Burnett sharpening mental edge

burnett_275_093009.jpgBy Jon Lane
Earlier this week I had a discussion with both a mentor and a friend, and also a big Yankees fan. While handicapping the Yankees’ postseason chances, the ultimate wild card came up in the conversation, A.J. Burnett.

The right-hander’s stuff is electric. He knows it. We know it. Everyone who plays with him, and those who pay big money to watch him, knows it. Yet during the season, and throughout his career, there’s been “The Good A.J.” and “The Bad A.J.” Some starts he’s won by guile over talent, but for the most part there’s been no middle ground. He’s either really, really good, or really, really bad.

My friend, let’s call him R.J., brought up a valid point. Burnett spent Monday in Arkansas to be his father, Bill, who underwent triple-bypass heart surgery. R.J. believed this had to be weighing heavily on his mind for a couple of months. All of us have spent the season breaking down Burnett’s inconsistencies. From May 27-July 27, he was 8-2 with a
2.08 ERA, allowing three runs or less in each of his 11 starts. His next seven starts (August 1-September 1), he went 0-4, 6.54. There were those who deduced the pressure of a pennant race, combined with New York’s ridiculous expectations, were getting to him.

He’s never pitched in the postseason, but Burnett’s delivered in big spots before (see his one-hitter against the Red Sox August 7). He’s never hid from the media, made excuses or blamed Jorge Posada – when everyone was bracing and salivating for a tasty feud – no matter how big of a stinker he produced. Lose or win, Burnett, even when he used the worn “One game at a time” cliche, was always analytical. What he said made sense. His words resonated that the philosophy was much more than a cliche. It was a belief system, or what Pat Riley wrote in his book, The Winner Within a Core Covenant.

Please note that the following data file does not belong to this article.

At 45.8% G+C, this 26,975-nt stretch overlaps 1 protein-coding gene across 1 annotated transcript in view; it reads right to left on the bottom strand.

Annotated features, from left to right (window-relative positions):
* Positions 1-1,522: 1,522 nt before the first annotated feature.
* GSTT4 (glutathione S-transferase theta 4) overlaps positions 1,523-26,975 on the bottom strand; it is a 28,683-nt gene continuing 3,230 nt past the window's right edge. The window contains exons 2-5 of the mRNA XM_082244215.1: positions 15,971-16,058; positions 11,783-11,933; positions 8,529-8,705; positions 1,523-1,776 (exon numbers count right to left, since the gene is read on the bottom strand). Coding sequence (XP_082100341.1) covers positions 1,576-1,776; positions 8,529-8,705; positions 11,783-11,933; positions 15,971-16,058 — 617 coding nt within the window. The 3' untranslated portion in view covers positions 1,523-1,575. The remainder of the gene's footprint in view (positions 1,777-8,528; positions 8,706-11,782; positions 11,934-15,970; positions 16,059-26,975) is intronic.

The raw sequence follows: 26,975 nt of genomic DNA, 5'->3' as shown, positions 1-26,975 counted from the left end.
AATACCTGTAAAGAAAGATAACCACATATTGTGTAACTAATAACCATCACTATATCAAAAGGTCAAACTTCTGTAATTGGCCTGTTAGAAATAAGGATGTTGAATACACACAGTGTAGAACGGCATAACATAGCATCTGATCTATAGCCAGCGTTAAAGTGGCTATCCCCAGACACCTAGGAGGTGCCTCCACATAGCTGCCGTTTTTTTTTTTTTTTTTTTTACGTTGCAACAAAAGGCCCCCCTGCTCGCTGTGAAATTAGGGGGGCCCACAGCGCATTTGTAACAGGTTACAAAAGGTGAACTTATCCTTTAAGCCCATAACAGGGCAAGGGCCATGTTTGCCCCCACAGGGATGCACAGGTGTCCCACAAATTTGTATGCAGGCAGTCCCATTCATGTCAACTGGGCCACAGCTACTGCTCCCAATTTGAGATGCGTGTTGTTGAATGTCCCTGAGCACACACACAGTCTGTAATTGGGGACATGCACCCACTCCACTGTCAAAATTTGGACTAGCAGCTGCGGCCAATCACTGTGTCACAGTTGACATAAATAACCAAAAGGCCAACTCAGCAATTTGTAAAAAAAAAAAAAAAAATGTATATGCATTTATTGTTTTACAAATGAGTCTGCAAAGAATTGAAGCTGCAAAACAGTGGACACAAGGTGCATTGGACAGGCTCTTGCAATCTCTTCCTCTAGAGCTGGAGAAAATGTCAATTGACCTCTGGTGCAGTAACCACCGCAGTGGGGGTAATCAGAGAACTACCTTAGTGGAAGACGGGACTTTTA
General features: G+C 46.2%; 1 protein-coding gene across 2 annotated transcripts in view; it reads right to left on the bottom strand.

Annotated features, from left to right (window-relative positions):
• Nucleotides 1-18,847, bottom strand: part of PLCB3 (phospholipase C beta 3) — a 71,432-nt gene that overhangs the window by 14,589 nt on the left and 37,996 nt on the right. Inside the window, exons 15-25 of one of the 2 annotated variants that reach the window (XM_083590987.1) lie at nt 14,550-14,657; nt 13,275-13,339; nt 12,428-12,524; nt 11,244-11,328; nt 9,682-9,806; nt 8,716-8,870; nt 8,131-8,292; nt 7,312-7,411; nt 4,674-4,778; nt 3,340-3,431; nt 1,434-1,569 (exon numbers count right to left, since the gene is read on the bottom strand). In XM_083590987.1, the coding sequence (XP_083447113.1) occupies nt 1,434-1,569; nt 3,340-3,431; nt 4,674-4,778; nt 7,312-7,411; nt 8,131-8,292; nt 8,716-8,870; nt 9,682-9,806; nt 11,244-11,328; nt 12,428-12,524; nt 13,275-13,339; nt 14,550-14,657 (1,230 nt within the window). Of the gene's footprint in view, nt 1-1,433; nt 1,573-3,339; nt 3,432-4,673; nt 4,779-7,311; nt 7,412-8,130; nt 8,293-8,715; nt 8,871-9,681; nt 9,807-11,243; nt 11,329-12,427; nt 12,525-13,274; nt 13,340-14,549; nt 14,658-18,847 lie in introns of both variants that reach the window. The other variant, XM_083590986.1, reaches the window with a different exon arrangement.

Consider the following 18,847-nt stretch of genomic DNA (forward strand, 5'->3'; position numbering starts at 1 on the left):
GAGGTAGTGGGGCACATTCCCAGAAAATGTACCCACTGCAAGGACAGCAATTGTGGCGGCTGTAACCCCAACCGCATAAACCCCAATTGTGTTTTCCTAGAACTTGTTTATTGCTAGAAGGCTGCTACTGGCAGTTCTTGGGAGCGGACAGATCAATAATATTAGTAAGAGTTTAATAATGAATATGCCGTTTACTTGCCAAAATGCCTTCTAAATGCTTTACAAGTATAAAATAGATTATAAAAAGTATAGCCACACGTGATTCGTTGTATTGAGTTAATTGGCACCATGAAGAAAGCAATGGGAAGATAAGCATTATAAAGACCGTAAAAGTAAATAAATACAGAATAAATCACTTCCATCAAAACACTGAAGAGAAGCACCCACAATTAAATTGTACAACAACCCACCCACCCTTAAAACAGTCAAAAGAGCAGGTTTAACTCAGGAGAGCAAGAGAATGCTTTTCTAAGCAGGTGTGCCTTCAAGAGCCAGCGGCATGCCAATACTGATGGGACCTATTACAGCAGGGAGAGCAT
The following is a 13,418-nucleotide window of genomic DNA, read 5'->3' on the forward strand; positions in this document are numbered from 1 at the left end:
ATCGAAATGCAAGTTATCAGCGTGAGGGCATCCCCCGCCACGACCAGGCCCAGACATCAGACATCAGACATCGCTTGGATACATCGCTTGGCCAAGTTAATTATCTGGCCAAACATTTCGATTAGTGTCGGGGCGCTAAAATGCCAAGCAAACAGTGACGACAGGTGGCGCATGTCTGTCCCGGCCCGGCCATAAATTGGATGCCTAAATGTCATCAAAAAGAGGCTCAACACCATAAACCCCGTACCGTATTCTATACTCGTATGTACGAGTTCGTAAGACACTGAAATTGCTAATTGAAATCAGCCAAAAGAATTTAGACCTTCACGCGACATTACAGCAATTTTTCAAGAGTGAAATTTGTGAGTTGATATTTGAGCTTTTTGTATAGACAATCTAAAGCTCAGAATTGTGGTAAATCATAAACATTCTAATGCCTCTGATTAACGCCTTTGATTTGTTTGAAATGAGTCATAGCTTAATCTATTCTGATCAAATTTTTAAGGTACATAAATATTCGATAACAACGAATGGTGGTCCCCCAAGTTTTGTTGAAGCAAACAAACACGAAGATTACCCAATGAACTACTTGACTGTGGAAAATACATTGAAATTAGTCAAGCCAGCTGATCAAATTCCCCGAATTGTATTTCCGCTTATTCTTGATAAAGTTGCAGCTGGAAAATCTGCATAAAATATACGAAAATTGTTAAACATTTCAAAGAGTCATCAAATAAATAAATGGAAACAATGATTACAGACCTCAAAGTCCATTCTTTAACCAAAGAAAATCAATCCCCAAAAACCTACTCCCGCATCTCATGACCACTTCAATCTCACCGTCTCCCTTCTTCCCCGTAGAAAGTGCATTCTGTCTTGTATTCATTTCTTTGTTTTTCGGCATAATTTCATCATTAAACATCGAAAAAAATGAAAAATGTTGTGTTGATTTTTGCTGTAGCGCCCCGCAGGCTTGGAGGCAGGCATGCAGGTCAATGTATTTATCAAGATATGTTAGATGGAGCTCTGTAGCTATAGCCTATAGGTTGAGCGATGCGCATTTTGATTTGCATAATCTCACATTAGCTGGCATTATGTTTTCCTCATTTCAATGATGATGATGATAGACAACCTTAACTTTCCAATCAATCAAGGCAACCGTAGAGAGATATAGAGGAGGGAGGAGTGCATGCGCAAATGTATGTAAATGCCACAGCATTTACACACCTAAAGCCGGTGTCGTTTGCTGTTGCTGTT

Collectively, the Yankees obeyed the code and it won them the AL East and homefield advantage throughout the playoffs. To play deep into October, Burnett will have to dig deeper, and so far, so good. He held the Royals to an earned run on three hits in 6 1/3 innings with three walks and eight strikeouts Tuesday night. A big reason was that old “one pitch at a time” attitude, but again, Burnett has a way of explaining it so that you’re not rolling your eyes at some boring team speak. 

“There’s times in the year where I made pitches, they’ve gotten hits and I’ve gotten really aggravated and let little things bother me,” Burnett said. “Now, I’m pushing it aside. Instead of, ‘Why did I do that?’ it’s ‘OK, now don’t do it again.’ There’s a lot of different thinking out there and it’s paid off.”

There’s an ongoing debate that will continue probably until the Twins and Tigers decide the AL Central: Who will start Game 2 of the Division Series? Mark Feinsand of the New York Daily News breaks down the splits between Burnett and, the chic choice, Andy Pettitte. You can also vote on YESNetwork.com’s home page. As of this writing, Burnett has earned 55 percent of your votes.

Based on his track record alone, I’d go with Pettitte (14-9, 3.96 in 35 postseason starts) and Joe Torre’s go-to guy in Game 2. That has neither to do with performance –  Burnett has a 1.89 ERA over his last three outings, giving up four earned runs on 17 hits and nine walks over 19 innings, striking out 25 batters – nor fear of the unknown. Burnett won’t melt under the October lights; that August night under a postseason atmosphere he one-hit Boston over 7 2/3 innings and left with the game scoreless only because Josh Beckett was just as awesome. 

“A lot of times, people say, ‘He has no playoff experience,’ then guys go out that have no playoff experience and play extremely well,” said Joe Girardi. “We have expectations of him. There are a lot of games that you pitch that have playoff implications or playoff atmosphere that we play in during the course of the year, and some of those games, he’s pitched really well.

“Everyone is different. Until that person goes through it you really don’t know.”

Burnett knows why he was brought here. He knows what will be at stake – “The prize is next month,” Girardi told him – and what he has to do. It’ll be pass or fail for the right-hander, and not because he’ll fold mentally.

“As long as I’m clear upstairs I’m ready,” said Burnett. “The past couple of weeks have been a real important stretch for me.”

The next few will be, next to precious time spent with his father, the most important of his life. No explanations will be necessary.

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